A Sit Down With DJ Timo Maas

14:10 Nov/17/2017

Timo Maas has been on a 30-year quest to deliver his musical wizardry to the world. In fact, music is such an intrinsic part of his DNA that it’s one of his main modes of communication. From a residency at the groundbreaking Circoloco at DC10 in Ibiza, where he has been entrenched for over 15 years, to tours around Europe and the rest of the world, Timo Maas maintains a high level of performance.

Piety may not be a distinctive feature of Timo, but what can not be taken away from it is the insight, ambitiousness, originality, the rare qualities that clubbers need so much. These qualities and carried him into the whirlpool of the world of dance music. But, despite the fact that he maintains a good relationship with Fatboy Slim and Sven Vath, conceit really does not belong to him. Of course, Timo likes to talk about music, but, which is unusual for a DJ, he is also interested in what is happening around. He is pleased that he manages to visit the places he sees in the news.

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How did you start to produce?

It was a natural process I‘d say. At the end of the 80s, I did the first try-outs with some friends on an old Atari computer, four-track recording, sampling something from records, etc… It was really difficult back then, usable equipment was not affordable – I remember times in the early 90s where you‘d have to spend over 6000 Deutsche Marks  on sampler units with a sampling time of four or eight seconds. It was ridiculously expensive. And you could basically do with it, what you are doing today with your iPhone, while waiting for the bus. So I was always trying things out, and then I released my first and very, very bad cheesy record, in 1994, just because I wanted my own vinyl in my hands.


"I've always been a country boy, I have to work hard, at least twice as hard, if you do not live in a big city and you do not have connections."


You have worked with artists such as Neneh Cherry, Kelis and Placebo’s Brian Molko. What is your take on collaborating: what does it give and what does it take?

It is ideally the clash of different experiences and characters and the output can be extremely diverse, which I like a lot. It always gives you a new view of things, which you have not seen before. What does it take? Time though, but it’s fun.

You have played everywhere from Pasha in Ibiza, Chicago's Karma, and L.A.'s Viper Room, to Hamburg's Tunnel and Twilo in NYC, as well as London's Turnmills and the Love Parade in Germany — compare some of these festivals and clubs.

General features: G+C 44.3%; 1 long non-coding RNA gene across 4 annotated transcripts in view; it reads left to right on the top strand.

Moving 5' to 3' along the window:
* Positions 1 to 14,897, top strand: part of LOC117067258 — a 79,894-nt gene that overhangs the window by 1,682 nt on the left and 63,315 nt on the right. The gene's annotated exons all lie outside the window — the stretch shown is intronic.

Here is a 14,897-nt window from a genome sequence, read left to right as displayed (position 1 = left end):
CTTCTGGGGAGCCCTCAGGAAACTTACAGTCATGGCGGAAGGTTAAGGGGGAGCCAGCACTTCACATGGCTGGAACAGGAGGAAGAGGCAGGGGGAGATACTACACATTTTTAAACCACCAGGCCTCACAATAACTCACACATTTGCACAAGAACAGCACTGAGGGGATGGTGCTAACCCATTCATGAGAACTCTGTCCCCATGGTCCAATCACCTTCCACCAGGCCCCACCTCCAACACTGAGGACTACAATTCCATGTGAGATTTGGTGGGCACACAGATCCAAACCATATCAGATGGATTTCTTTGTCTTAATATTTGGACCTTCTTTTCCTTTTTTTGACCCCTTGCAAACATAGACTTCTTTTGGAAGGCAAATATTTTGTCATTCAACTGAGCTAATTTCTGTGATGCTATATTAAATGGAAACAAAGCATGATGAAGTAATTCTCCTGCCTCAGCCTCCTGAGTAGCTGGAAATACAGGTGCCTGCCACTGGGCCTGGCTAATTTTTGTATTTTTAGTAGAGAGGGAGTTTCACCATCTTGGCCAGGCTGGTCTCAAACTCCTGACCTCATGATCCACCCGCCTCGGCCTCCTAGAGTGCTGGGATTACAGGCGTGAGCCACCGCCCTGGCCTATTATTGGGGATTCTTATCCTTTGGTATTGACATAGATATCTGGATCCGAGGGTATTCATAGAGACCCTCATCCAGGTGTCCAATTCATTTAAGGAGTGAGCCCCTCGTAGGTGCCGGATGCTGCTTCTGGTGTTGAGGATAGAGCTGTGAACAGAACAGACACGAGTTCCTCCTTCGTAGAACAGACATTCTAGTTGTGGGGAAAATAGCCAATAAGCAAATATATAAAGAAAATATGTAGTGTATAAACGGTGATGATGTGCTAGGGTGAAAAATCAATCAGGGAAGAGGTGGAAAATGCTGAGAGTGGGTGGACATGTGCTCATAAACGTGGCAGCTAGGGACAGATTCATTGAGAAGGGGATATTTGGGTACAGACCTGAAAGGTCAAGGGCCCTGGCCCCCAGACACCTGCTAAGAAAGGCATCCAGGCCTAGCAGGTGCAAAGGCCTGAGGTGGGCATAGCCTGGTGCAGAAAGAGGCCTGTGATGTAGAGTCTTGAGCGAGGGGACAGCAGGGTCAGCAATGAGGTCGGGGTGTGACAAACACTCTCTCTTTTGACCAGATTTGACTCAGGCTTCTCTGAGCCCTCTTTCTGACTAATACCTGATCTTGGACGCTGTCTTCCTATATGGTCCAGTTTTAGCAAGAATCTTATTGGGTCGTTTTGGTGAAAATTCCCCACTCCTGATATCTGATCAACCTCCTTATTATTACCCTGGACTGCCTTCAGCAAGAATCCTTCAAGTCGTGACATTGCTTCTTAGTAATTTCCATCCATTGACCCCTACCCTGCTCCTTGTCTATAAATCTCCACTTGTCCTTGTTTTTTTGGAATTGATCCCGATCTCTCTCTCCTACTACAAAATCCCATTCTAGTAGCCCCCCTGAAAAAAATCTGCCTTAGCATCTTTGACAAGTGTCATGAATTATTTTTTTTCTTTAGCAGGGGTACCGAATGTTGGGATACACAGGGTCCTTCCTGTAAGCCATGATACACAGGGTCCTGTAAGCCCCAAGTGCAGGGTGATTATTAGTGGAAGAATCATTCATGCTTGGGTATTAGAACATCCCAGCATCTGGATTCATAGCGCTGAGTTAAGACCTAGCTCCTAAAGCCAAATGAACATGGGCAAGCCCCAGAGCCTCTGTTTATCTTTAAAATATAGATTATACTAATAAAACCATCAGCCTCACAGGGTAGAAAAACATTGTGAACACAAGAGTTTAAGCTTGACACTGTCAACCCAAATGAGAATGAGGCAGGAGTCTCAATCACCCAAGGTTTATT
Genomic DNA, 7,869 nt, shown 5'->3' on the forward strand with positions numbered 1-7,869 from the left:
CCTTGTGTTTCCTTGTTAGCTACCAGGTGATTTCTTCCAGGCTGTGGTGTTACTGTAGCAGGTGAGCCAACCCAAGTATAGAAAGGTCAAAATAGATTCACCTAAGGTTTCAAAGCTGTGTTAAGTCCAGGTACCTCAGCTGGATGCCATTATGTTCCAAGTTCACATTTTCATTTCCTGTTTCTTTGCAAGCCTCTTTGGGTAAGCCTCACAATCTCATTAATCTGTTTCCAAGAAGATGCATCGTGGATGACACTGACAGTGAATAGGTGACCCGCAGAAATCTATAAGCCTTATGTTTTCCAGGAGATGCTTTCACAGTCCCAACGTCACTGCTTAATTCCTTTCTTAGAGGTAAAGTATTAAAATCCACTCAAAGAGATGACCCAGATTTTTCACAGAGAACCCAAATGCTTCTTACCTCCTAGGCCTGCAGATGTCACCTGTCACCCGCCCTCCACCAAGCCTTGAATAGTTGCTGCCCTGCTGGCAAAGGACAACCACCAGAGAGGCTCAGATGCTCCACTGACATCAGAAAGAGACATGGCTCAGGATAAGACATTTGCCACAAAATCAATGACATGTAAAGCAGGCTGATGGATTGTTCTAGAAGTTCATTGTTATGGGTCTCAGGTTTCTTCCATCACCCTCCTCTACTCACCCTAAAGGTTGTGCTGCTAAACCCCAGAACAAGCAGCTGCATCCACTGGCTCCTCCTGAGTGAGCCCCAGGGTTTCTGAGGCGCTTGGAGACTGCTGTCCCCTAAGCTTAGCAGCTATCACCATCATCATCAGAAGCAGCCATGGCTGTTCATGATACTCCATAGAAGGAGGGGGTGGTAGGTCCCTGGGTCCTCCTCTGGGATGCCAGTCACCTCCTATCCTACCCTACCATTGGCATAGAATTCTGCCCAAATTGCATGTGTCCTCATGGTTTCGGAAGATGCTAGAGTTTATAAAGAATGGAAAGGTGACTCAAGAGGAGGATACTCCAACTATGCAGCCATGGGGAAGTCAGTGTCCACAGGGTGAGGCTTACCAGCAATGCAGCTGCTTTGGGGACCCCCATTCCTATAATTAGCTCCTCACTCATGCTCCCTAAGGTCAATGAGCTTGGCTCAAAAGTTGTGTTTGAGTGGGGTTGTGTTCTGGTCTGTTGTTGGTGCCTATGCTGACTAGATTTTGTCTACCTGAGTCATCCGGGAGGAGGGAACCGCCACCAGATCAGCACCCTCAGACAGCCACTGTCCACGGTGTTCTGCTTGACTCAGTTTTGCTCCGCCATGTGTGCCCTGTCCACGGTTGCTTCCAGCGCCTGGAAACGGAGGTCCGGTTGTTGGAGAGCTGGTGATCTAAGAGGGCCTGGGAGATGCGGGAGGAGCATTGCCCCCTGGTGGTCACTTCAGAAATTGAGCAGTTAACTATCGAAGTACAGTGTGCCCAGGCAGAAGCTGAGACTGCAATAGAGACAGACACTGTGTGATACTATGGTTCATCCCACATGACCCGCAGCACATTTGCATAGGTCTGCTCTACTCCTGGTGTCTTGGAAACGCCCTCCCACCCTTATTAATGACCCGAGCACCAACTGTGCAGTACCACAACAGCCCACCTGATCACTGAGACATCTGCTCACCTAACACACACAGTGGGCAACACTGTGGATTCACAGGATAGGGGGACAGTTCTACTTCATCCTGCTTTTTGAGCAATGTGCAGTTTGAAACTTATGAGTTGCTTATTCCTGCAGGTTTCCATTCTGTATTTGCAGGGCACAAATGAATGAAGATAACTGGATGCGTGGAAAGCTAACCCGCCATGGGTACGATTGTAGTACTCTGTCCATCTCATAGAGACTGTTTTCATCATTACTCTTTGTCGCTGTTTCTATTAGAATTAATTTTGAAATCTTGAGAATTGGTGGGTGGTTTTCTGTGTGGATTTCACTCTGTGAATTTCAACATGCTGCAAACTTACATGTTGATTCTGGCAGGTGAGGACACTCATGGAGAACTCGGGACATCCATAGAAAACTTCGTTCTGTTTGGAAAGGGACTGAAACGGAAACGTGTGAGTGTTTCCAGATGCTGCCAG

Had a great time on the Area:One Festival last summer. I do enjoy playing clubs better... each place has its own vibes — I played at Pacha in Buenos Aires a few months back and that was really crazy.

How many gigs do you think you have played?

I never thought of that, but surely several thousands on every kind of level. And it’s many gigs that really stand out: some for the vibes & energy, some for the craziness or uniqueness, some for the people i met, some for the trip i had. I love this all.

Do you like to travel and wake up at odd hours of the day?

Ask my management. You never get used to it... it's the worst part of the job.

What have been some of the most memorable spots you have visited? 

I went to every continent apart from Antarctica... Unfortunately, I don't get a lot of opportunity to see much... the Pyramids in Mexico were pretty amazing. 

What has been the biggest changes for you individually during your career?

The „rules“ of the scene have obviously drastically changed. Many years ago, as a DJ you were some kind of „exotic“ type of character, spending loads of time and even more money in the thing you love so much, against everyone and everything. These days, everyone who downloads a free mixing software onto his phone considers himself a DJ. The market, the sales, simply everything has changed. I see it as a challenge, and I can really say, that the over 30 years of DJ experience helps me day by day. 

Tell us why your DJ sets are so diverse.

This comes from the experience of my very early DJing days when I was playing in “farmer‘s clubs” in villages near where I‘m still living. I had to play for the whole night, from nine o‘clock in the evening to four or five in the morning. So you had to do a bit of warm-up, touch different kinds of music styles, whichever there were. One of those guys who was kind of my teacher in the 80s, he told me “always play three to four tracks into one music direction and then change, because you always have to keep the whole club entertained”. And somehow this is in my blood until today: I touch micro-styles in the electronic field to build moments up, but then change, go a bit techier, or a bit trippier, so it won‘t be too boring. This is what I do with my albums also; and because they are not DJ sets but albums, I can do even stranger mixtures if I want to.

Did you want your whole career to be about DJing then?

I started collecting records at the age of seven or eight, I started playing them at the age of 12 or 13. I come from an era when being a DJ was not cool, and travelling DJs were non-existent. So I naturally hesitated a lot before I decided to become a professional DJ. I kept my daytime job as a telecommunication advisor until 1994, back then I wasn‘t sure if becoming a self-employed DJ was the right decision, but I would go to the telecom store and see the very frustrated faces of my ex-colleagues, that always cheered me up and comforted me in my choice. And I was very shy as a kid and a young teenager, playing music is my way of communicating with people.


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